to the people who sold the car.

New car distributors aren’t all matching Toyota and Honda, but they are at
least offering service and back-up, realising that the public at large paints
all Hondas, Mitsubishis or Toyotas with the same brush, whether or not they
were originally intended for export from Japan.

European cars are also imported used from Japan (including Nissan-built Volkswagen
Santanas), along with an increasing number from Singapore and Hong Kong. Audi,
BMW, Mercedes-Benz, Rover, Land Rover, Saab and Volvo cars punctuate the legions
of Japanese cars first owned overseas on New Zealand dealer forecourts. Even
BMW has set up its own import corridor for overseas-sourced used models, ensuring
it too has a slice of the action.

The country’s used import market is set to continue. Over the years the New
Zealand dollar’s volatile performance against the yen has caused shiploads of
used imports to lose millions of dollars of value in transit. It’s hurt and
even removed some players and consolidated others.

But well-backed and intuitive importers remain strong. Grasping electronic
trading with gusto and maintaining teams of vehicle stock buyers in Japan to
keep ahead of the market, they also secure grey-import new cars, though some
find that franchised distributors can be just as aggressive and often severely
undercut their prices.

Ireland, Pakistan, Russia and Britain all engage in grey and used car importation
from Japan and elsewhere. But the New Zealand experience is unique – to achieve
the same level of saturation in the UK, for instance, used imports would have
to land at the rate of 2.6 million units a year. Even large-scale manufacturing
and franchise sales operations would feel the squeeze against that kind of pressure.

While the New Zealand used import phenomenon has fulfilled the pent-up automotive
aspirations of every generation of driver in New Zealand during its 15 years
of existence, the current Labour government is the first to recognise the more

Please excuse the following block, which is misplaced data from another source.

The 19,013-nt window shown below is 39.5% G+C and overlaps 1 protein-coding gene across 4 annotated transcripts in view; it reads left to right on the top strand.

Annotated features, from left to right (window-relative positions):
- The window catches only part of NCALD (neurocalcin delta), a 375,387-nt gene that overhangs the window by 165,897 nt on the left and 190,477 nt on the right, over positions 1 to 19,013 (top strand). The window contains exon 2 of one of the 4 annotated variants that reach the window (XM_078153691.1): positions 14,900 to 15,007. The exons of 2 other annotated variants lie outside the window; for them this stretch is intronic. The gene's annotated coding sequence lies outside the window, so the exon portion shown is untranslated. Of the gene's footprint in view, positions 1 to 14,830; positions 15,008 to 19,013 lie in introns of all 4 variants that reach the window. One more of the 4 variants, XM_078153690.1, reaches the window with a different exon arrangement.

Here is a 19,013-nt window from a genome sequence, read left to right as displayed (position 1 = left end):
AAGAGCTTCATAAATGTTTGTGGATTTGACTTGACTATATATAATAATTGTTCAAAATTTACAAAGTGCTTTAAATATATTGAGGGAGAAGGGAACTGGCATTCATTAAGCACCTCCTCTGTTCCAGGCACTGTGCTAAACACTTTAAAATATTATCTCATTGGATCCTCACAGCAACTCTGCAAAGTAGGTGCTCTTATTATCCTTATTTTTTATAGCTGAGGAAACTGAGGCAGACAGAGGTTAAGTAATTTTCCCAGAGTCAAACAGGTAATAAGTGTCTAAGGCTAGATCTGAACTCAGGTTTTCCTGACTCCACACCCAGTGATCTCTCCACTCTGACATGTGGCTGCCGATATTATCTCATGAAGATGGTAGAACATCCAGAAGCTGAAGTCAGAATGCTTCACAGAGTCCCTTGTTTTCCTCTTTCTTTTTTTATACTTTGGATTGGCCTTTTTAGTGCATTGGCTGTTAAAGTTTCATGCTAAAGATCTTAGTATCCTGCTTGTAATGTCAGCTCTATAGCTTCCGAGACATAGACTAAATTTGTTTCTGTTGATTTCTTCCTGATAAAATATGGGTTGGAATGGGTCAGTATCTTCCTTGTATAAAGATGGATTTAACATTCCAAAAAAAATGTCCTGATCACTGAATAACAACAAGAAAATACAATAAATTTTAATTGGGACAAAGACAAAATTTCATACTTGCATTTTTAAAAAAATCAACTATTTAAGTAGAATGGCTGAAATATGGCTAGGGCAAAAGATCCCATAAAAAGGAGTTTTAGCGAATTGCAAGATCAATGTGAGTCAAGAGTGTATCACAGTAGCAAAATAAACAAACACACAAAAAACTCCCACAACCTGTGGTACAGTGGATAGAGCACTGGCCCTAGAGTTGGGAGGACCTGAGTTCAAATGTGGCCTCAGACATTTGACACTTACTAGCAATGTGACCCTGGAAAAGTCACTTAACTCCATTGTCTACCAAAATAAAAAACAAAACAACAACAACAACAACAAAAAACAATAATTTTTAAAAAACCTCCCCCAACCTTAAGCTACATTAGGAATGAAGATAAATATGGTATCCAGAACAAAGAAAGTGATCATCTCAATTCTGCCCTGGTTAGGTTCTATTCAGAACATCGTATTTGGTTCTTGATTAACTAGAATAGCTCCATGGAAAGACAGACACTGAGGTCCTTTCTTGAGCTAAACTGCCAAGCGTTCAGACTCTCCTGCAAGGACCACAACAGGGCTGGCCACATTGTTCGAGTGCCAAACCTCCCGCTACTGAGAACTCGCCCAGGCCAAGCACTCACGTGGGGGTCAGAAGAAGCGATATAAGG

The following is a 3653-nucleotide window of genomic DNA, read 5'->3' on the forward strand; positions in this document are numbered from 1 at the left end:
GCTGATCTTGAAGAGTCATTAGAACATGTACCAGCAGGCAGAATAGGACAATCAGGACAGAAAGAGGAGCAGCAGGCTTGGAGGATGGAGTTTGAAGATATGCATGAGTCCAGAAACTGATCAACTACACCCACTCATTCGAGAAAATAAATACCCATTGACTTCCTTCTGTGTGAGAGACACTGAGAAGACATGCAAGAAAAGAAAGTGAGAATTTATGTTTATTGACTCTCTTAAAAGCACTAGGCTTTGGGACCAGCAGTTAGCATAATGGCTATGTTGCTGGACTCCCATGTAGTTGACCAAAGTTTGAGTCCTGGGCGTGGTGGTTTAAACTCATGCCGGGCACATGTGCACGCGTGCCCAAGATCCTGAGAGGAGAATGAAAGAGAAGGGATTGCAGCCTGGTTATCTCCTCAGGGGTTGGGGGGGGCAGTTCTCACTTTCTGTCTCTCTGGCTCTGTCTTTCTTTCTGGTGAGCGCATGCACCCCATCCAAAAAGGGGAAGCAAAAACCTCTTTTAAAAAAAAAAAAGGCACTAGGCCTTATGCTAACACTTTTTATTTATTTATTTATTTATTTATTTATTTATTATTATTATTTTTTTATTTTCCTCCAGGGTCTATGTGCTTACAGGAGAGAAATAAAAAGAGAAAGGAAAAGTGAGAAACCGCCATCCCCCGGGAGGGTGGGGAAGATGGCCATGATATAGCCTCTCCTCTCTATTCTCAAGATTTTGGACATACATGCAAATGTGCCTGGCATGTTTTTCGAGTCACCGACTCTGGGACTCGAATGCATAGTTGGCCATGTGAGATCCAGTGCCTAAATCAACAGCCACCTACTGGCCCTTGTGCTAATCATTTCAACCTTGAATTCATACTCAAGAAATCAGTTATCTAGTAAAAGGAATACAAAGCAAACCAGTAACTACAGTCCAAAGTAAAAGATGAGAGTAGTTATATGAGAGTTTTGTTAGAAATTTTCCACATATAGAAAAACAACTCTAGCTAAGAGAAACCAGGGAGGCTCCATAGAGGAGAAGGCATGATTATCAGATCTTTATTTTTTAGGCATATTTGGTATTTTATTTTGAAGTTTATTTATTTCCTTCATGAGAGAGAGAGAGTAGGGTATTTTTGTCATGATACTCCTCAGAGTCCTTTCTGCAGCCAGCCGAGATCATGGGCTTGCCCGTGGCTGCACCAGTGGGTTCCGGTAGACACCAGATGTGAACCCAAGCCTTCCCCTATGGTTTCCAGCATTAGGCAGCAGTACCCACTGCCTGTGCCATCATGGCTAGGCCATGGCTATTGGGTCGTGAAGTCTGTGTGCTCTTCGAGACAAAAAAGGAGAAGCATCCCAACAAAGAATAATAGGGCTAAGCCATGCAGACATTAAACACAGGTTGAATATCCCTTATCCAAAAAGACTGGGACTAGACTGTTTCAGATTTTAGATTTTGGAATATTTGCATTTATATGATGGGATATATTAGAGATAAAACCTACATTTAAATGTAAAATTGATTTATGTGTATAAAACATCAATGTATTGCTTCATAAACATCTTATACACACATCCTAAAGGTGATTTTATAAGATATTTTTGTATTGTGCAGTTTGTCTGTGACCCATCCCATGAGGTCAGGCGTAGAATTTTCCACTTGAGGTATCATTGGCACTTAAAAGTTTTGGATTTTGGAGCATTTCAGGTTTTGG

sinister hidden costs of such vehicles.

The Ford Falcon – another top performer
in 1999

Most imports have already had a lifetime’s worth of wear in their country of
origin and pollute from the day they first turn a wheel in New Zealand. And,
by slowing-down new car sales, they have aged the New Zealand car fleet in general
to the extent that, while most developed nations’ fleets are gradually becoming
cleaner and safer thanks to the fresh technologies being built into them, New
Zealand’s is instead becoming dirtier, more crowded and less safe.

The country’s Land Transport Safety Authority has made the suggestion that
used imports be restricted to seven years old or younger, while at the same
time, each car should be individually tested for emissions – preferably before
it leaves Japan or any other country of origin.

This has generated mixed responses from dealers and used vehicle importers,
the most negative of which asks the question – ‘Where will our cheap stock come
from?’

The answer, of course is from trade-ins. Just as it was 15 years ago – before
the modern New Zealand phenomenon of merely selling used cars and topping-up
stock from ‘the boat’. And not from the buying, selling and dealing skills that
were so much part of the car industry’s coal face in the ‘bad old days’.

Author: Dave Moore is motoring editor of the Press, a regional
daily newspaper published in Christchurch, New Zealand